Sucker fish (remoras) and turtles in a commensal relationship

Photo credit: Mohamed Hassan (ORCA, Marsa Alam)

Review: Abdel Rahman El Gamal (Founder of the website)

Sucker fish and turtle (Marsa Alam)



The Remoras are a group of fish that belong to the family “Echeneidae” and may be called suckerfish. They lack swim bladder; instead they use a sucking disc on the top of their heads to attach themselves to larger marine animals such as sharks, turtles, and manta rays in a model of commensal relationship.

The inserted picture was photographed in a diving site close to Marsa Alam (Red Sea), and shows several remoras specimens riding a sea turtle.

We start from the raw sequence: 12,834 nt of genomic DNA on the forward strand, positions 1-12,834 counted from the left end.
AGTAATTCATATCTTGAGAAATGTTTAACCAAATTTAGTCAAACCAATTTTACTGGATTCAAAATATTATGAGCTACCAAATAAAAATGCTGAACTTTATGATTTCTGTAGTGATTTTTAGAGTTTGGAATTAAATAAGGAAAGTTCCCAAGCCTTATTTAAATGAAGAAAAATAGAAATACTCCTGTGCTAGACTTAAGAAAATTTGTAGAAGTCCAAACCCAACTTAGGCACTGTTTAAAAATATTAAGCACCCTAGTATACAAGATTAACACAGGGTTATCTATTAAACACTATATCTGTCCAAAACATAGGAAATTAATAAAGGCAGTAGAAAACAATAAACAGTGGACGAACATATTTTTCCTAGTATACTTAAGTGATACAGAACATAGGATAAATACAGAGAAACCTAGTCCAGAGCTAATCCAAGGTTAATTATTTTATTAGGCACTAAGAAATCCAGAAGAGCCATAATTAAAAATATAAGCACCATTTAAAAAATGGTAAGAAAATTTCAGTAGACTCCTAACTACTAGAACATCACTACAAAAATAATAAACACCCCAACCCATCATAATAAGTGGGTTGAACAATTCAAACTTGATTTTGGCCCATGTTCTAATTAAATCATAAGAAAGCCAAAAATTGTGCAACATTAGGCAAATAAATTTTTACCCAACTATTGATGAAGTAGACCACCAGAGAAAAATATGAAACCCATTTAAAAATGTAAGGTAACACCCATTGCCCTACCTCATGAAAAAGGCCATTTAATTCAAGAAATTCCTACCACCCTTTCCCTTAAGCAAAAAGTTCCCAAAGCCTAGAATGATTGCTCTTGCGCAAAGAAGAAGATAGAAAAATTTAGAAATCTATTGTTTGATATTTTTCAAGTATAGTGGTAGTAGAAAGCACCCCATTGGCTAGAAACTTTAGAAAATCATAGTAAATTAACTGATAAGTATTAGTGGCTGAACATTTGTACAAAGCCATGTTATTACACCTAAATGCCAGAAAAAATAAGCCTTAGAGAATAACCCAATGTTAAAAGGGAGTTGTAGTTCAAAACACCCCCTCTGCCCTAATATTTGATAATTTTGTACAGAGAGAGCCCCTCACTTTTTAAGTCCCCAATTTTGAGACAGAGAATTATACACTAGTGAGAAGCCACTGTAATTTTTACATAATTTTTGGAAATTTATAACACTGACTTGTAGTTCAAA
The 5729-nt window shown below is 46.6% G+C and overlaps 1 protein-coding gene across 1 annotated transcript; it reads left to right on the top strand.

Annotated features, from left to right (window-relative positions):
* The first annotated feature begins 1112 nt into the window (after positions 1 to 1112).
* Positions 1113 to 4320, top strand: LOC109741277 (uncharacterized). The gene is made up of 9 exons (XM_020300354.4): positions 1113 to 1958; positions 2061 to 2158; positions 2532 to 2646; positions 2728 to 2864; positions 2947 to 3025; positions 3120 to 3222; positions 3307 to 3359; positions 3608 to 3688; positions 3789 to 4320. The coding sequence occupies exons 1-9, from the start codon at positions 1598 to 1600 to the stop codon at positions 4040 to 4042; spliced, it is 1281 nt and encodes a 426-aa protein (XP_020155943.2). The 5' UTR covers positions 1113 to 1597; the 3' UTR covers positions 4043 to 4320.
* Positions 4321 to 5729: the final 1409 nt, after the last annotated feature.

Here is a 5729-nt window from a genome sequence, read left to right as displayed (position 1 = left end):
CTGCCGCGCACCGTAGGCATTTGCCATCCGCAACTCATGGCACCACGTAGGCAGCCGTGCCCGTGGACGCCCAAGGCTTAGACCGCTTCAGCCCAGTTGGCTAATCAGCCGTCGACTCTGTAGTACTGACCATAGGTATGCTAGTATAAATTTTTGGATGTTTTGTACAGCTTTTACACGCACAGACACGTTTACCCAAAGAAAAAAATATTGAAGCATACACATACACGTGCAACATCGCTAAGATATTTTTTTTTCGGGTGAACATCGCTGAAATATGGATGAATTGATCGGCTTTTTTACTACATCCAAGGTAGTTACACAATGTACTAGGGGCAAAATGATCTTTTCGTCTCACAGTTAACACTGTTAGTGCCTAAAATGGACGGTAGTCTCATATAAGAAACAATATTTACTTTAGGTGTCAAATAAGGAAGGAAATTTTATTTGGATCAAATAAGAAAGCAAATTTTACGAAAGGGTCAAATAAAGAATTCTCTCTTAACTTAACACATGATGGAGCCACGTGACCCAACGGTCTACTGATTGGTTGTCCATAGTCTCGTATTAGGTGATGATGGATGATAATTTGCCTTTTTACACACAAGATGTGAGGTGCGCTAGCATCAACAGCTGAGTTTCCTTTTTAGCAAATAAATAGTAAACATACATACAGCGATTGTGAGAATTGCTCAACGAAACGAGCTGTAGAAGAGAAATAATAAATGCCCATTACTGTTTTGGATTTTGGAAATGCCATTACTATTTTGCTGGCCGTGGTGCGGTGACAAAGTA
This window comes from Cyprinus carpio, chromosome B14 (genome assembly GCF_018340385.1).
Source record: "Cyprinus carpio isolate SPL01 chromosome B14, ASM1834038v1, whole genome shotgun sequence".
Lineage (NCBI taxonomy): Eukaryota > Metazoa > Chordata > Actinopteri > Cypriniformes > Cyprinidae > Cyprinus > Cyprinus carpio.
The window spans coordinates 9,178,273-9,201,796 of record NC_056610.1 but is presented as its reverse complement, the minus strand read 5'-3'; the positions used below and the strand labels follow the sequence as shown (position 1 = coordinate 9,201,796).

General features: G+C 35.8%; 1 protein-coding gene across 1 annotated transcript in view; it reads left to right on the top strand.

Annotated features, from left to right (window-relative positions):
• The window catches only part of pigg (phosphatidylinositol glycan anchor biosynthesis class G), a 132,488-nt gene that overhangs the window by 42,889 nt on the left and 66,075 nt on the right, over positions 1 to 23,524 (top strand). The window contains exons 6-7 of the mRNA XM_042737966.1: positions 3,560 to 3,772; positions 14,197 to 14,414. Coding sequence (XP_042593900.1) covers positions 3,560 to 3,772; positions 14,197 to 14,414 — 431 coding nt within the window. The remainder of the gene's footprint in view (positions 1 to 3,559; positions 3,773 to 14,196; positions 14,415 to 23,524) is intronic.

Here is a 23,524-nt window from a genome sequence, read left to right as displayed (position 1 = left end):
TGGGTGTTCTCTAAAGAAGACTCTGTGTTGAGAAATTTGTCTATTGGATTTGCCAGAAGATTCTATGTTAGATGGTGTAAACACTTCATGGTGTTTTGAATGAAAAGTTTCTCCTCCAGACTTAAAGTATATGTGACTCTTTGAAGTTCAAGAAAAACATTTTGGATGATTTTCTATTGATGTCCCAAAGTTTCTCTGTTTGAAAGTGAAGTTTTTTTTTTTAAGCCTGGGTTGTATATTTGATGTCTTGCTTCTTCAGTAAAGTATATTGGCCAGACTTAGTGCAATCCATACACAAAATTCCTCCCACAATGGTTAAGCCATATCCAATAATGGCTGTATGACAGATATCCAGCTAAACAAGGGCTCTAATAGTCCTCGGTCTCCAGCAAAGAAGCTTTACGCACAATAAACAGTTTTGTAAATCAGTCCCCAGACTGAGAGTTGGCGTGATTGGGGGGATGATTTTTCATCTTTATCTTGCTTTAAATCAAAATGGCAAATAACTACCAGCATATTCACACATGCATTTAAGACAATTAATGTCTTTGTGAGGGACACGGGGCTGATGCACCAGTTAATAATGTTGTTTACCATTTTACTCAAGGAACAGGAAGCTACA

In such symbiotic relationship, remoras remove the parasites (such as copepods) found on the host turtle and clean sloughing epidermal tissue as well as ingesting scraps of food, feces, and small nekton and zooplankton. On the other hand, remoras benefits by using the host as transport and protection, and also feeds on materials dropped by the host.

This symbiotic association between remoras and turtles have been recorded including remora species such as (Echeneis naucrates and Remora remora) and turtle species including the loggerhead sea turtle (Caretta caretta), green sea turtle, (Chelonia mydas), leatherback sea turtle, (Dermochelys coriacea), and hawksbill sea turtle (Eretmochelys imbricata).



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